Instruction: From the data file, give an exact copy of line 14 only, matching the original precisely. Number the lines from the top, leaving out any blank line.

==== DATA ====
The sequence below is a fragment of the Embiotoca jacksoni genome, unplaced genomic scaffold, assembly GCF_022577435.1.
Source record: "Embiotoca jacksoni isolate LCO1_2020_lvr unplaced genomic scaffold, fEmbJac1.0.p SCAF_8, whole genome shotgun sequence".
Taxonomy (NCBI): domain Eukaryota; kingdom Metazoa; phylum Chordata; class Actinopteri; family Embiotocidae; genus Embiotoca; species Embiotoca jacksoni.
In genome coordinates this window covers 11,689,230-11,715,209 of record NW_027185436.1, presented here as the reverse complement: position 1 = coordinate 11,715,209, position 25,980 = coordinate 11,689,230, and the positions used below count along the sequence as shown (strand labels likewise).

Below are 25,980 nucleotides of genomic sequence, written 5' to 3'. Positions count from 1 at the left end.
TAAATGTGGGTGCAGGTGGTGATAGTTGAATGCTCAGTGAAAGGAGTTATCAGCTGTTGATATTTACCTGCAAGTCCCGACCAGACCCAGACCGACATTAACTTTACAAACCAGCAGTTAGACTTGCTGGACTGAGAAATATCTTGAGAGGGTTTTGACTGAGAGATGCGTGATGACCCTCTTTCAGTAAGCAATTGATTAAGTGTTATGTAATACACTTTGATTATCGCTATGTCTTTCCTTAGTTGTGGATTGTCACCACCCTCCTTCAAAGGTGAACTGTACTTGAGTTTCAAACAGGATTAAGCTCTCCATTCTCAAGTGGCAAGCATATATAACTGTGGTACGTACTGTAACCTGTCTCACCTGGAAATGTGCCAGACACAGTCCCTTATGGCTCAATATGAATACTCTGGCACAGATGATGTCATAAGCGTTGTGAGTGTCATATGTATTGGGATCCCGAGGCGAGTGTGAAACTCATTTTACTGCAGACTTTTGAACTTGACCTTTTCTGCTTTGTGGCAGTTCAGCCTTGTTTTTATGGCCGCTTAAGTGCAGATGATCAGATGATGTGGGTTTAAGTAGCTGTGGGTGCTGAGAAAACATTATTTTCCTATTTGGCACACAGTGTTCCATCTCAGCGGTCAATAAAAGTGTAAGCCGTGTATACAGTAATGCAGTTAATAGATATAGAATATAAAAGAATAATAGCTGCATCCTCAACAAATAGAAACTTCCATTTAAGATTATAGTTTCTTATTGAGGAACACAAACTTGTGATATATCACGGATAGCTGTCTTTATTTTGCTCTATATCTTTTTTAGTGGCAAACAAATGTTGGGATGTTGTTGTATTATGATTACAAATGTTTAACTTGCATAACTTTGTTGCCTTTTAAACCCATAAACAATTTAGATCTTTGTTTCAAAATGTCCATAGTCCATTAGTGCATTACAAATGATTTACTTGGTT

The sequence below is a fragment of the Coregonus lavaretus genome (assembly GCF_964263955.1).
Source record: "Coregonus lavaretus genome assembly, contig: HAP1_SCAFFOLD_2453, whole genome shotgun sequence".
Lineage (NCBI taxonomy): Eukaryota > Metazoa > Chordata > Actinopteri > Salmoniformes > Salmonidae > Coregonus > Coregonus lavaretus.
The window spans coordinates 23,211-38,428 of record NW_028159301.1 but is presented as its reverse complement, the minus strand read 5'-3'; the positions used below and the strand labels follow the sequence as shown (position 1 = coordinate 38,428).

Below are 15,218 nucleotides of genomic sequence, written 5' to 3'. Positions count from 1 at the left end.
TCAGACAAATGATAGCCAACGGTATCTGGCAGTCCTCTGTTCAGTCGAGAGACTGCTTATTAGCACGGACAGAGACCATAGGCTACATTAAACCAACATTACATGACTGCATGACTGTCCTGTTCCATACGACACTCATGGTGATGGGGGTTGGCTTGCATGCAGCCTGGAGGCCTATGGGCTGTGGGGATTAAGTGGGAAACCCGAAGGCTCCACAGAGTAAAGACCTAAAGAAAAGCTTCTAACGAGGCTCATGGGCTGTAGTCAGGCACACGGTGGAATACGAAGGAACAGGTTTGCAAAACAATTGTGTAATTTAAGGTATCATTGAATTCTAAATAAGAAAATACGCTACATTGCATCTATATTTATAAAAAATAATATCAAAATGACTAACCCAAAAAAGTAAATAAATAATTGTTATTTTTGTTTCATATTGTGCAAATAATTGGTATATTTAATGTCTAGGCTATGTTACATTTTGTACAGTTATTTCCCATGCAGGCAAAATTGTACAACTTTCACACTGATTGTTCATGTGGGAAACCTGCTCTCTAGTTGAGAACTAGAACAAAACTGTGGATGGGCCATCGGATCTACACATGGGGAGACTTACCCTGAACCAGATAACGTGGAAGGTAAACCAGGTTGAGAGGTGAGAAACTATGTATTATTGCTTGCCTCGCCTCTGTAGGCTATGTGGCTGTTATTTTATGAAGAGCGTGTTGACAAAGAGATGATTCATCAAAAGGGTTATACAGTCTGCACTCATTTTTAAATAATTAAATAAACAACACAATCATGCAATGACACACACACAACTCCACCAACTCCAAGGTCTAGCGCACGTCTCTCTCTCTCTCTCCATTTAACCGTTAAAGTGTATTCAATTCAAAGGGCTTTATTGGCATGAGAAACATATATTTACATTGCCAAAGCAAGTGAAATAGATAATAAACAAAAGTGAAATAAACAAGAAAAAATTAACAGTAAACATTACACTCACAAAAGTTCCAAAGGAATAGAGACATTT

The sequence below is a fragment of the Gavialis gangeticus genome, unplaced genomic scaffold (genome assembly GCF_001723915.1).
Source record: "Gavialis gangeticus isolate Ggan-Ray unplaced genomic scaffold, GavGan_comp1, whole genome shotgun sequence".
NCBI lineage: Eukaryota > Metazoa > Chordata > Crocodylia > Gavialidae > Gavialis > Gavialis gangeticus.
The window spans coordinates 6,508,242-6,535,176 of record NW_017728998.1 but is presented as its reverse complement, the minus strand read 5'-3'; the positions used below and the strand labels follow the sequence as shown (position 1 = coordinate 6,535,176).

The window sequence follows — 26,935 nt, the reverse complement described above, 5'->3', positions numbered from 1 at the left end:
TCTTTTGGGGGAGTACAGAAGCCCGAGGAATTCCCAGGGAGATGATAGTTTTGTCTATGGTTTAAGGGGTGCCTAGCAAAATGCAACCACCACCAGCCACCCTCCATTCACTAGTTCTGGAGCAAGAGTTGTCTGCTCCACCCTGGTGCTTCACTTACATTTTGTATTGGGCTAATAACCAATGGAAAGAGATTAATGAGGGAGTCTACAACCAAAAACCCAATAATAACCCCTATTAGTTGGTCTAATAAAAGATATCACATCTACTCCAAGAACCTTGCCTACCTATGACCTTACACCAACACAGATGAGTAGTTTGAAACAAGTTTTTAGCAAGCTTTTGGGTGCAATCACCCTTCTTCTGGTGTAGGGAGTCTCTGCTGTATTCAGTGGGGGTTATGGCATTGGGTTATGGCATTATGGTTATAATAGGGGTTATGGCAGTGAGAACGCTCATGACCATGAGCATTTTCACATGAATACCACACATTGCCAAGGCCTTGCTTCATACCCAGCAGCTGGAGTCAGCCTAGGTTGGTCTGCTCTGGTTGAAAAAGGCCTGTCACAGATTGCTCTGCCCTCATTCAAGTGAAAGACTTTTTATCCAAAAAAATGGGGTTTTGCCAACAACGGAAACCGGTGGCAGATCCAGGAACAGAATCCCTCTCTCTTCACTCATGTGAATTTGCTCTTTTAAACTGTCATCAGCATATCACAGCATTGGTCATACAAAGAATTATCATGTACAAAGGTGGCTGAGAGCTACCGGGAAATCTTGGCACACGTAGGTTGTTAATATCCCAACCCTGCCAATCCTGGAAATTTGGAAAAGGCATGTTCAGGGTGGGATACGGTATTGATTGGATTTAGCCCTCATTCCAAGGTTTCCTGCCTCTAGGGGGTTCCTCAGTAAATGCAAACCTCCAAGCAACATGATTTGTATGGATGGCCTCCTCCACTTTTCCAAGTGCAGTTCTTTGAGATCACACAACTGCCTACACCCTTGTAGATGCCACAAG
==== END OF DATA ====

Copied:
Source record: "Gavialis gangeticus isolate Ggan-Ray unplaced genomic scaffold, GavGan_comp1, whole genome shotgun sequence".